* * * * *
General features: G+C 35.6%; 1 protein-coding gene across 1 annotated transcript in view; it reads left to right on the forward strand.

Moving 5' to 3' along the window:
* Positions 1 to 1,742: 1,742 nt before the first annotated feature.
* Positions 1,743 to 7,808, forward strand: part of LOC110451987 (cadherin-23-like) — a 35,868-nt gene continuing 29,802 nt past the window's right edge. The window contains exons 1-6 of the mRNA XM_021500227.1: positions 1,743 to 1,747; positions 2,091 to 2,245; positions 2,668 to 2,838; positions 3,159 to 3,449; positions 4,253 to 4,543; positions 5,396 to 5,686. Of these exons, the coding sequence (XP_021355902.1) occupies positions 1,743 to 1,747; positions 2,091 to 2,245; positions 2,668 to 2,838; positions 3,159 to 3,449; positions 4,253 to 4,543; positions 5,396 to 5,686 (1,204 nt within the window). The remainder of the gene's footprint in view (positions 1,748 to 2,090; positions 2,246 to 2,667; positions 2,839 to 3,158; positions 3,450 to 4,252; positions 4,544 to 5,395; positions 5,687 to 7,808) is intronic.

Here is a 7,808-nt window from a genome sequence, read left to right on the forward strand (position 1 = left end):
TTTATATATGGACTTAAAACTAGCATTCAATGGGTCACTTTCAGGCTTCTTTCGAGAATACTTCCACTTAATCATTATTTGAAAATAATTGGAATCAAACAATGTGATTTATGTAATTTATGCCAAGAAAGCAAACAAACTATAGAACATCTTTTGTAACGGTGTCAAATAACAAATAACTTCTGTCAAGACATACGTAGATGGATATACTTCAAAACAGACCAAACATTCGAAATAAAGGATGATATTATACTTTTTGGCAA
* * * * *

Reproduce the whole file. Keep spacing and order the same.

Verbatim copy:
General features: G+C 35.6%; 1 protein-coding gene across 1 annotated transcript in view; it reads left to right on the forward strand.

Moving 5' to 3' along the window:
* Positions 1 to 1,742: 1,742 nt before the first annotated feature.
* Positions 1,743 to 7,808, forward strand: part of LOC110451987 (cadherin-23-like) — a 35,868-nt gene continuing 29,802 nt past the window's right edge. The window contains exons 1-6 of the mRNA XM_021500227.1: positions 1,743 to 1,747; positions 2,091 to 2,245; positions 2,668 to 2,838; positions 3,159 to 3,449; positions 4,253 to 4,543; positions 5,396 to 5,686. Of these exons, the coding sequence (XP_021355902.1) occupies positions 1,743 to 1,747; positions 2,091 to 2,245; positions 2,668 to 2,838; positions 3,159 to 3,449; positions 4,253 to 4,543; positions 5,396 to 5,686 (1,204 nt within the window). The remainder of the gene's footprint in view (positions 1,748 to 2,090; positions 2,246 to 2,667; positions 2,839 to 3,158; positions 3,450 to 4,252; positions 4,544 to 5,395; positions 5,687 to 7,808) is intronic.

Here is a 7,808-nt window from a genome sequence, read left to right on the forward strand (position 1 = left end):
TTTATATATGGACTTAAAACTAGCATTCAATGGGTCACTTTCAGGCTTCTTTCGAGAATACTTCCACTTAATCATTATTTGAAAATAATTGGAATCAAACAATGTGATTTATGTAATTTATGCCAAGAAAGCAAACAAACTATAGAACATCTTTTGTAACGGTGTCAAATAACAAATAACTTCTGTCAAGACATACGTAGATGGATATACTTCAAAACAGACCAAACATTCGAAATAAAGGATGATATTATACTTTTTGGCAA